It doesn't hurt at all that Days of Future Past was already the second-best X-Men movie, behind the towering First Class. Bryan Singer returned to the director's chair for the first time since X2: X-Men United way back in 2003. The franchise had gone awry in his absence, partly because of Brett Ratner's subpar (though still a big hit) X-Men 3: The Last Stand, Matthew Vaughn's poorly marketed First Class, and a pair of standalone Wolverine flicks of wildly varying quality. Some doubt existed as to whether Singer could bring back all those viewers who'd jumped shipped during that uneven stretch. It was the right choice to tell a story that allowed one last hurrah for the original trilogy primaries. The presence of Patrick Stewart as Charles Xavier (aka Professor X) and Ian McKellen as Erik Lehnsherr (aka Magneto) drew in the original fans; the compelling '70s-era story featuring James McAvoy and Michael Fassbender in the same roles sent those fans toward First Class to see what they'd missed.
We’ve covered the original version, back when it debuted in the Digital HD format. While there are a lot of little tweaks in the editing throughout the Rogue Cut (the theatrical version is included in this new two-disc Blu-ray set), the primary addition is, as stated, an extended sequence involving Rogue and her current plight. What’s so cool about it is that it offers the chance for Charles and Xavier to get directly involved in the action. It does have the perhaps unintended result of leaving Kitty Pryde (Ellen Page, returning from the third movie) in an even sadder predicament. But the whole scenario, which involves Rogue stepping in for Kitty to help control the comatose Logan (Hugh Jackman, delivering one of his best performances of the character), does play up the desperate, ‘we’ll try anything’ vibe of the desolate, Sentinel-controlled future. If none of this makes sense, you likely haven’t seen Days of Future Past yet and should immediately grab a copy of this edition.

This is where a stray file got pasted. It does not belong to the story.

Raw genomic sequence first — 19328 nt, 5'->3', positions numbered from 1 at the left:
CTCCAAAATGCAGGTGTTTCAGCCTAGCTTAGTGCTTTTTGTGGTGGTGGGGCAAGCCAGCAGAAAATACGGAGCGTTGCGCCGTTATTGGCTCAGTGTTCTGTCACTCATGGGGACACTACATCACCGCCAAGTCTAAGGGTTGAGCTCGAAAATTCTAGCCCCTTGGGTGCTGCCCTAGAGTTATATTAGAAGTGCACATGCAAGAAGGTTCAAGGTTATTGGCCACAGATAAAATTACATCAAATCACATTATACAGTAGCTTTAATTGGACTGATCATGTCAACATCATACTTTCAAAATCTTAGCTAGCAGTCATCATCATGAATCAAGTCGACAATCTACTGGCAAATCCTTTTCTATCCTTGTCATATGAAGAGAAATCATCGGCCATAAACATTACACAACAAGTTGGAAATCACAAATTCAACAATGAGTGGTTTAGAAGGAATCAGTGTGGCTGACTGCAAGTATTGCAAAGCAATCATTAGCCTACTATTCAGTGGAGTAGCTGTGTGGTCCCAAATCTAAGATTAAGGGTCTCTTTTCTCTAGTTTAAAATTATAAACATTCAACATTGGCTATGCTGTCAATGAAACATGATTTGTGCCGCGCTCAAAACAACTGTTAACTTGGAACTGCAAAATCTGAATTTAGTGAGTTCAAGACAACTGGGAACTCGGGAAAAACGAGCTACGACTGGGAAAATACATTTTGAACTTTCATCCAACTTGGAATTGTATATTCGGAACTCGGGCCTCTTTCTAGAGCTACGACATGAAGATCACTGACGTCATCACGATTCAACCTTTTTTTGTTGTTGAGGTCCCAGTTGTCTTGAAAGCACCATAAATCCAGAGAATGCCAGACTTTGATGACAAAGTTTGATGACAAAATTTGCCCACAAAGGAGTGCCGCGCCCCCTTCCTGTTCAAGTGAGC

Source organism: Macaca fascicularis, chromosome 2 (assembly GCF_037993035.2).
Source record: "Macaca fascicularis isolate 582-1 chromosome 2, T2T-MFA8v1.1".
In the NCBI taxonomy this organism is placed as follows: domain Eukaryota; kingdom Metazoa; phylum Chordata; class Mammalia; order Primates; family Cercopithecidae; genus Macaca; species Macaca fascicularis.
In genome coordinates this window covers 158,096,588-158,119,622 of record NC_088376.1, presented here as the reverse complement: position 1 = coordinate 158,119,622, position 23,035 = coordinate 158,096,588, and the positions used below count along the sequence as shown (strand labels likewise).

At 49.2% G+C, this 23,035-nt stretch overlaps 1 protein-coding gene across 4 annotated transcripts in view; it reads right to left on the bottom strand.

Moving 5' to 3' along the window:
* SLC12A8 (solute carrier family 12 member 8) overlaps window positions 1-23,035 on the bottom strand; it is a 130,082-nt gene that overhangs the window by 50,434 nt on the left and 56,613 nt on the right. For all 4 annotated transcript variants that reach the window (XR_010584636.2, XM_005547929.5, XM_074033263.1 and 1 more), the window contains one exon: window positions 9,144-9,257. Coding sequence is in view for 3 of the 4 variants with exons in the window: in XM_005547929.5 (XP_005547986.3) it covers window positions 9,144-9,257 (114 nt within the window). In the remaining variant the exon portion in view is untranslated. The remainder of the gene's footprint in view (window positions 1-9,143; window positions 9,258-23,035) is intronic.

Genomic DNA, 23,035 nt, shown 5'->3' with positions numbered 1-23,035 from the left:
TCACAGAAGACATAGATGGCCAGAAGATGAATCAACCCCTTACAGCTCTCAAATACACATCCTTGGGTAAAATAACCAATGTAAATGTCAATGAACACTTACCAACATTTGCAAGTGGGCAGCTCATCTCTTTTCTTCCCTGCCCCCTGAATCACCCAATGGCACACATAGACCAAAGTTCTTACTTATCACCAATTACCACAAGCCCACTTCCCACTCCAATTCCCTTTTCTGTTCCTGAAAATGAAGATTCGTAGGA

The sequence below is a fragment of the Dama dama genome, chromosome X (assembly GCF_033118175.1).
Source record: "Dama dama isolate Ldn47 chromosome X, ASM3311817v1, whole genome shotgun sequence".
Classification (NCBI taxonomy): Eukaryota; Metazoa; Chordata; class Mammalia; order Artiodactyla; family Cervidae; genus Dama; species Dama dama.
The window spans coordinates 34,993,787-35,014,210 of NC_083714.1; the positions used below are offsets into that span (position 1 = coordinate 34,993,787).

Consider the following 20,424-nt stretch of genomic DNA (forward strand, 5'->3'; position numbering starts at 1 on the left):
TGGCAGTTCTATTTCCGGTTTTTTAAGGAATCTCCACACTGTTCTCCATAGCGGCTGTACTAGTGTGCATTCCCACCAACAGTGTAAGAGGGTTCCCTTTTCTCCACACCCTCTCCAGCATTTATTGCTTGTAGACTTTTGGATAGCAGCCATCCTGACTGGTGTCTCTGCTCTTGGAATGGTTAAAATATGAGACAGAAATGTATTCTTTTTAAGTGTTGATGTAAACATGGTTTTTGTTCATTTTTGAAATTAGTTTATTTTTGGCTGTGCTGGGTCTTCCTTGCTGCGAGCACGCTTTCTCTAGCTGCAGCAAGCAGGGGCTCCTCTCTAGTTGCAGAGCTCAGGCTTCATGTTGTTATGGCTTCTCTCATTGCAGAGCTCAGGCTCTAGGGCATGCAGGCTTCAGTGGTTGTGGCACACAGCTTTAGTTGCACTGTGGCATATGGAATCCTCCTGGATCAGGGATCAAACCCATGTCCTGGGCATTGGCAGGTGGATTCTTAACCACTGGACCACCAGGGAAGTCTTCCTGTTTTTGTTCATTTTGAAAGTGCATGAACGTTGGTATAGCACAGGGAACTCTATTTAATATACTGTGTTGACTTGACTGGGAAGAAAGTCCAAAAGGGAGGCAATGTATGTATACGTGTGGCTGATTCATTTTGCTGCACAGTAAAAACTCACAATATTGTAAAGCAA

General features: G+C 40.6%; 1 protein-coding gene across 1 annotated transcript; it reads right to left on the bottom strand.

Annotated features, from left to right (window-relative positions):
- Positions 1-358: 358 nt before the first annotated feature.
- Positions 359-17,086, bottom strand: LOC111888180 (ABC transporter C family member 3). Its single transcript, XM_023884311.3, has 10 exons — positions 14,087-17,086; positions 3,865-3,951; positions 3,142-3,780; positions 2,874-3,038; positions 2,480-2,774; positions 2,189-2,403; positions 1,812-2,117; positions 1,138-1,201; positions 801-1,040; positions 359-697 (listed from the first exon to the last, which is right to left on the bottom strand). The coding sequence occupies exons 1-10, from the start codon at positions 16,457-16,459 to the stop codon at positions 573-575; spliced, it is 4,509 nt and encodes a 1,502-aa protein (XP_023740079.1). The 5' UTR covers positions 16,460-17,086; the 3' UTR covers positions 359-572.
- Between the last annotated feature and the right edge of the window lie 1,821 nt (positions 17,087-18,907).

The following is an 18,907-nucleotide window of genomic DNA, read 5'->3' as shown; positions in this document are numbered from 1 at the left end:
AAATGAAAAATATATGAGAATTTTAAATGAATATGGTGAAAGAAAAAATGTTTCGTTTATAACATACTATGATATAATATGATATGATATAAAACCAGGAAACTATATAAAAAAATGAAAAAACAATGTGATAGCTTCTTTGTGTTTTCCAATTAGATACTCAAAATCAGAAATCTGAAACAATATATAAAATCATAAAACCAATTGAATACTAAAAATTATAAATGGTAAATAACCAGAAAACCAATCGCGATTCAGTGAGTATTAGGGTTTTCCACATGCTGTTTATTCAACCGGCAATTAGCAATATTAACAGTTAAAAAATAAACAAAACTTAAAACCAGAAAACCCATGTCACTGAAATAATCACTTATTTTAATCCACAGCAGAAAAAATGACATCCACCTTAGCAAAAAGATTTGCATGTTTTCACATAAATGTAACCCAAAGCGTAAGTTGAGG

In addition to the same superb level of high definition visuals and lossless DTS-HD MA 7.1 audio as found on the previous Blu-ray edition (of the theatrical-only cut), the other main attraction of the Rogue Cut are the new special features. There’s an insightful and consistently entertaining new commentary by director Bryan Singer and editor/composer John Ottman on the Rogue Cut. The “Theatrical Cut” also gets a commentary. This one features Singer again, joined by producer Simon Kinberg. “Mutant vs Machine” is a series of production featurettes that totals 53 minutes. Perhaps best of all is the half-hour roundtable discussion “X-Men: Unguarded” that features most of the primary cast members (Jackman, amusingly, arrives late) all discussing the movie. It’s an awesome piece and one that, unlike so many bonus features, should inspire a lot of repeat viewing. For good measure, there are also several image galleries of storyboards, costumes, and concept art.
In short, Bryan Singer has delivered a longer, better, more emotionally-satisfying version of X-Men: Days of Future Past with the Rogue Cut. I didn’t even mention the addition of a touching scene between Raven/Mystique (Jennifer Lawrence) and Hank/Beast (Nicholas Hoult) that follows up on their romantic subplot from First Class. The Rogue Cut is so much more essential than your average “double dip” Blu-ray release and belongs in any fan’s collection.